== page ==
"Murder by Christmas" is about preparing for a holiday – or what can go terribly wrong in the process. In this story, Edna is frantic. The demands of an incapacitated husband have put her behind schedule so that, five days before Christmas, with family gathering for the first time in years, she hasn't even put up a tree. As a blizzard descends on the town, the owner of a local cat shelter is found dead and neighbor Mary Osbourne disappears. Trying to juggle holiday plans with the search for her friend, Edna confronts a killer and may miss Christmas herself.
In “Murder by Christmas,” I mention a few family traditions, including calling up the chimney to Santa Claus on Christmas Eve. Once (and only once!), my father stuck his boots in the fireplace ashes and walked from the hearth to the Christmas tree. We were delighted to detect Santa’s footprints on the rug, next morning. (My mother, not so pleased.) I wrote about Christmas because, to me, its preparation seems longer, more involved and more stressful than any other holiday. Good inspiration for murder and mayhem.
If you could collaborate with one author who would it be?
That’s a tough one. There are so many good authors. If I have to pick one, today I would say M.C. Beaton. Her characters are flawed but likable which, to me, makes them real. Her stories are entertaining, and she seems to depict bustling village life with a minimum of words. It would be fun and educational to work with her.
What is your process like, and how do you get your ideas?
I’ve been asked more than once if I write every day. I don’t. To me, that would be one sure path to writer’s block. I think about a scene or a chapter before I sit down to draft it. The first pass of a book is the hardest, by far--filling up all those blank pages. I disliked “rewrites” when I was in school, but now they are my favorite part of producing a book. Once a story has been fleshed out, I enjoy going back and smoothing it out, choosing a slightly better word here or enhancing the story with a little more detail there.
My ideas come from observing and considering things around me. For “Murder by Yew,” my research led me to look into poisons, which I narrowed to natural poisons. When I began studying the plants, bushes and trees native to Rhode Island, I was amazed that I had survived my youth. From rhododendron to lily-of-the-valley to yews, there seemed to be more toxic flora than not. The interesting thing is, in lesser doses, the poisonous substances can all be used medicinally.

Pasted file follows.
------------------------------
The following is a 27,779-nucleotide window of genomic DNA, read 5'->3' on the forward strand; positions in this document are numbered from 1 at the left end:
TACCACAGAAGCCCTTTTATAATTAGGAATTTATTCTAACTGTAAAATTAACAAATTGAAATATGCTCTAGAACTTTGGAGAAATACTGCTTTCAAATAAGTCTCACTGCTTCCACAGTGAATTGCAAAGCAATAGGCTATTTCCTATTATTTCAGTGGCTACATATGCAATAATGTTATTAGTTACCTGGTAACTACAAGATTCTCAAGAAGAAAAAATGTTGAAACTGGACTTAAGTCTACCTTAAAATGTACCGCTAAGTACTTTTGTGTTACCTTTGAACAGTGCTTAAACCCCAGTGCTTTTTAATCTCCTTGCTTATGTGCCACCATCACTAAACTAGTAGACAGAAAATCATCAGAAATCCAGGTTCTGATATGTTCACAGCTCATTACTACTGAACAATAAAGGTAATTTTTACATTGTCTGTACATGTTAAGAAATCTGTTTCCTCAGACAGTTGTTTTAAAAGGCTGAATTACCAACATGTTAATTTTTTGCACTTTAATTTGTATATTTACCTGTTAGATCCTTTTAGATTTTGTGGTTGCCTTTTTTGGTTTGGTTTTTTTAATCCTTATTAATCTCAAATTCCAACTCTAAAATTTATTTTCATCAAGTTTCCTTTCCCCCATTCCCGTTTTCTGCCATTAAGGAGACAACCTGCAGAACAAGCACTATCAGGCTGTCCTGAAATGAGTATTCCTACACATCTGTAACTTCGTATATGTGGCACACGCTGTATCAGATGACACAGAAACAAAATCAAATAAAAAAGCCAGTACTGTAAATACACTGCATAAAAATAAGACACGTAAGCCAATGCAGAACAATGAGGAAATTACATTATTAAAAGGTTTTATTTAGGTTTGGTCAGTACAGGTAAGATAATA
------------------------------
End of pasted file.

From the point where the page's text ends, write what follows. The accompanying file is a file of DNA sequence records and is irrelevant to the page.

“Murder by Proxy,” developed through wondering about the automation of my life. I worked at home, my paycheck was deposited directly into my bank account and phone calls were answered by voice messaging. When utilities and retailers began the campaign to “save a stamp” and “allow us access to your bank account,” the circle was closed. With money coming in for the bills to be paid automatically, the basics of life certainly didn’t need my interference. If I were to die, how long would this process continue?
Morbid, perhaps, but I do earn my living by thinking up ways to kill someone--gently, of course, and only on paper.
What do you consider your greatest accomplishment as a writer?
That readers look forward to my next book.
Lastly, what advice do you have for an aspiring writer?
Find a good critique group. Not an easy task because writers can be very sensitive and guarded about their work. A good critique partner must be a serious writer working on his or her own project and be willing to take the time to give your work an honest review, without trying to change your style or your story. A group of three or four is ideal.
I was very fortunate to have found two such writers when I was working on my first novel back in 2000. I don’t know if I’d be published today if it hadn’t been for the deadlines we set and the kind-but-relevant feedback we gave each other. I am still working with terrific critique partners and can’t imagine writing without such support.
Proceeds from Suzanne's book sales help to benefit such causes as Guiding Eyes for the Blind, Arvada Food Bank, Angels Unaware (AngelsUnaware.net), Barnwater Cats and other local animal rescue groups.